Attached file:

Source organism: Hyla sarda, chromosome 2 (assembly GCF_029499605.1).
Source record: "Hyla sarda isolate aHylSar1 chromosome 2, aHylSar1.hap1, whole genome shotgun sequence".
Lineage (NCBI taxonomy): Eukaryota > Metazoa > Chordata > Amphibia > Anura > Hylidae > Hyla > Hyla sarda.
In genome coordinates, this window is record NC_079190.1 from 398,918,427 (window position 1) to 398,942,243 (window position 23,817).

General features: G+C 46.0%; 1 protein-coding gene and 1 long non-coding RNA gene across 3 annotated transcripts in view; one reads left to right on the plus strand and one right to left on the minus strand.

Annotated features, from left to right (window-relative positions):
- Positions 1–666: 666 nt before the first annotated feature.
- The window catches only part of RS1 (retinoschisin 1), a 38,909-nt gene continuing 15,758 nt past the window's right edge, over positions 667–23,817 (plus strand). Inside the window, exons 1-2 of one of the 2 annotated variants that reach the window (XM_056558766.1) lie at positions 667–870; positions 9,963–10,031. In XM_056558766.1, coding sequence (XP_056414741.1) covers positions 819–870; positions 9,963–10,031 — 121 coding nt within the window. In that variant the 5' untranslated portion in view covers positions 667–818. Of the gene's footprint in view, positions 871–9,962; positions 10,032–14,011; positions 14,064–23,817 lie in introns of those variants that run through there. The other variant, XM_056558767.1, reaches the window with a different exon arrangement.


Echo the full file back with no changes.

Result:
Source organism: Hyla sarda, chromosome 2 (assembly GCF_029499605.1).
Source record: "Hyla sarda isolate aHylSar1 chromosome 2, aHylSar1.hap1, whole genome shotgun sequence".
Lineage (NCBI taxonomy): Eukaryota > Metazoa > Chordata > Amphibia > Anura > Hylidae > Hyla > Hyla sarda.
In genome coordinates, this window is record NC_079190.1 from 398,918,427 (window position 1) to 398,942,243 (window position 23,817).

General features: G+C 46.0%; 1 protein-coding gene and 1 long non-coding RNA gene across 3 annotated transcripts in view; one reads left to right on the plus strand and one right to left on the minus strand.

Annotated features, from left to right (window-relative positions):
- Positions 1–666: 666 nt before the first annotated feature.
- The window catches only part of RS1 (retinoschisin 1), a 38,909-nt gene continuing 15,758 nt past the window's right edge, over positions 667–23,817 (plus strand). Inside the window, exons 1-2 of one of the 2 annotated variants that reach the window (XM_056558766.1) lie at positions 667–870; positions 9,963–10,031. In XM_056558766.1, coding sequence (XP_056414741.1) covers positions 819–870; positions 9,963–10,031 — 121 coding nt within the window. In that variant the 5' untranslated portion in view covers positions 667–818. Of the gene's footprint in view, positions 871–9,962; positions 10,032–14,011; positions 14,064–23,817 lie in introns of those variants that run through there. The other variant, XM_056558767.1, reaches the window with a different exon arrangement.